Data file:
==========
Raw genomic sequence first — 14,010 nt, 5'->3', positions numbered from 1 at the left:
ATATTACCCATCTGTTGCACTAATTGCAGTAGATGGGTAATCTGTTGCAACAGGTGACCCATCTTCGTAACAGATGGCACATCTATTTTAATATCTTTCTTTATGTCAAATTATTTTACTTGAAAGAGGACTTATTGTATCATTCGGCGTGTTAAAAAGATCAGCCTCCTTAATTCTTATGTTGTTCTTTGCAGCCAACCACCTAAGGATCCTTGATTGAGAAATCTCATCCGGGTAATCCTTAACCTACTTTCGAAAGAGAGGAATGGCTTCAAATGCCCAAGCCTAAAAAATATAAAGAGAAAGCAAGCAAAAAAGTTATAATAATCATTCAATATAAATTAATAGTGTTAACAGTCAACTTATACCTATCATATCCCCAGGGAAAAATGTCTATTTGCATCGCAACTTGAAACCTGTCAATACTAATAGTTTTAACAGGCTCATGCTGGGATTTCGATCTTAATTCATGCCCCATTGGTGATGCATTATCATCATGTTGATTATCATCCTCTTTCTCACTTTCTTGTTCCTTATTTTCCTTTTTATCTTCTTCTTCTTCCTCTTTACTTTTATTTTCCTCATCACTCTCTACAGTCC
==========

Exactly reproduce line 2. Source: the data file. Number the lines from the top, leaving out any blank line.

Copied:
ATATTACCCATCTGTTGCACTAATTGCAGTAGATGGGTAATCTGTTGCAACAGGTGACCCATCTTCGTAACAGATGGCACATCTATTTTAATATCTTTCTTTATGTCAAATTATTTTACTTGAAAGAGGACTTATTGTATCATTCGGCGTGTTAAAAAGATCAGCCTCCTTAATTCTTATGTTGTTCTTTGCAGCCAACCACCTAAGGATCCTTGATTGAGAAATCTCATCCGGGTAATCCTTAACCTACTTTCGAAAGAGAGGAATGGCTTCAAATGCCCAAGCCTAAAAAATATAAAGAGAAAGCAAGCAAAAAAGTTATAATAATCATTCAATATAAATTAATAGTGTTAACAGTCAACTTATACCTATCATATCCCCAGGGAAAAATGTCTATTTGCATCGCAACTTGAAACCTGTCAATACTAATAGTTTTAACAGGCTCATGCTGGGATTTCGATCTTAATTCATGCCCCATTGGTGATGCATTATCATCATGTTGATTATCATCCTCTTTCTCACTTTCTTGTTCCTTATTTTCCTTTTTATCTTCTTCTTCTTCCTCTTTACTTTTATTTTCCTCATCACTCTCTACAGTCC